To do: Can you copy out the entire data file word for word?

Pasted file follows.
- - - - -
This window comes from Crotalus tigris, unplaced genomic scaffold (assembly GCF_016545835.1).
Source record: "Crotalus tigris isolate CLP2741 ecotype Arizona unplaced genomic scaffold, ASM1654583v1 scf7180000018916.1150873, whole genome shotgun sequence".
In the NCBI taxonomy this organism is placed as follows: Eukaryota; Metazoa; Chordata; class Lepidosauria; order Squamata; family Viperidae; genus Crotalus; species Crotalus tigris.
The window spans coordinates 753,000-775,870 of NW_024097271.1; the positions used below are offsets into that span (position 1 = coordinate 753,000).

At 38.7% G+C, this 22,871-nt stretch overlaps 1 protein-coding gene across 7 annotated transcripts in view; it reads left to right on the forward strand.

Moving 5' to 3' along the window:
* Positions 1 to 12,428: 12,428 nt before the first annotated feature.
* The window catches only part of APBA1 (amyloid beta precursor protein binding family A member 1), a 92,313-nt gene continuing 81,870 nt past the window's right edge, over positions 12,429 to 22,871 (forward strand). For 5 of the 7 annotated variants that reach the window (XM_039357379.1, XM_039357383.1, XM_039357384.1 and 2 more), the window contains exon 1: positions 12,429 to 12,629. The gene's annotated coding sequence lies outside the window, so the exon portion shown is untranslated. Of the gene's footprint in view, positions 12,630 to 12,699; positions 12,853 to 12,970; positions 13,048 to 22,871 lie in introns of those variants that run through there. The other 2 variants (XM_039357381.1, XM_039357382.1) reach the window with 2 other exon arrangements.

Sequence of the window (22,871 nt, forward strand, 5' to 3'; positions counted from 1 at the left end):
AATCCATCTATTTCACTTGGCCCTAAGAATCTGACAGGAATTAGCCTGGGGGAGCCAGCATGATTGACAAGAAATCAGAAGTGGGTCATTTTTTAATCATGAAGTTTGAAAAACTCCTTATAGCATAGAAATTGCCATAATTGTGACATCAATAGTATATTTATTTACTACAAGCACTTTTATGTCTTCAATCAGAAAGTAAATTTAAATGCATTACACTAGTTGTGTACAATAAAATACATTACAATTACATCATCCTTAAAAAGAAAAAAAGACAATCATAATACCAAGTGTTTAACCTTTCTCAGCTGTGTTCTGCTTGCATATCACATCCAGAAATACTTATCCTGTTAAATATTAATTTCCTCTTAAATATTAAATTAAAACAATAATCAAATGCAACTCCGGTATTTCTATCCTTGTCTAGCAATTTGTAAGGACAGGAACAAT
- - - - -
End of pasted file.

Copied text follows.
This window comes from Crotalus tigris, unplaced genomic scaffold (assembly GCF_016545835.1).
Source record: "Crotalus tigris isolate CLP2741 ecotype Arizona unplaced genomic scaffold, ASM1654583v1 scf7180000018916.1150873, whole genome shotgun sequence".
In the NCBI taxonomy this organism is placed as follows: Eukaryota; Metazoa; Chordata; class Lepidosauria; order Squamata; family Viperidae; genus Crotalus; species Crotalus tigris.
The window spans coordinates 753,000-775,870 of NW_024097271.1; the positions used below are offsets into that span (position 1 = coordinate 753,000).

At 38.7% G+C, this 22,871-nt stretch overlaps 1 protein-coding gene across 7 annotated transcripts in view; it reads left to right on the forward strand.

Moving 5' to 3' along the window:
* Positions 1 to 12,428: 12,428 nt before the first annotated feature.
* The window catches only part of APBA1 (amyloid beta precursor protein binding family A member 1), a 92,313-nt gene continuing 81,870 nt past the window's right edge, over positions 12,429 to 22,871 (forward strand). For 5 of the 7 annotated variants that reach the window (XM_039357379.1, XM_039357383.1, XM_039357384.1 and 2 more), the window contains exon 1: positions 12,429 to 12,629. The gene's annotated coding sequence lies outside the window, so the exon portion shown is untranslated. Of the gene's footprint in view, positions 12,630 to 12,699; positions 12,853 to 12,970; positions 13,048 to 22,871 lie in introns of those variants that run through there. The other 2 variants (XM_039357381.1, XM_039357382.1) reach the window with 2 other exon arrangements.

Sequence of the window (22,871 nt, forward strand, 5' to 3'; positions counted from 1 at the left end):
AATCCATCTATTTCACTTGGCCCTAAGAATCTGACAGGAATTAGCCTGGGGGAGCCAGCATGATTGACAAGAAATCAGAAGTGGGTCATTTTTTAATCATGAAGTTTGAAAAACTCCTTATAGCATAGAAATTGCCATAATTGTGACATCAATAGTATATTTATTTACTACAAGCACTTTTATGTCTTCAATCAGAAAGTAAATTTAAATGCATTACACTAGTTGTGTACAATAAAATACATTACAATTACATCATCCTTAAAAAGAAAAAAAGACAATCATAATACCAAGTGTTTAACCTTTCTCAGCTGTGTTCTGCTTGCATATCACATCCAGAAATACTTATCCTGTTAAATATTAATTTCCTCTTAAATATTAAATTAAAACAATAATCAAATGCAACTCCGGTATTTCTATCCTTGTCTAGCAATTTGTAAGGACAGGAACAAT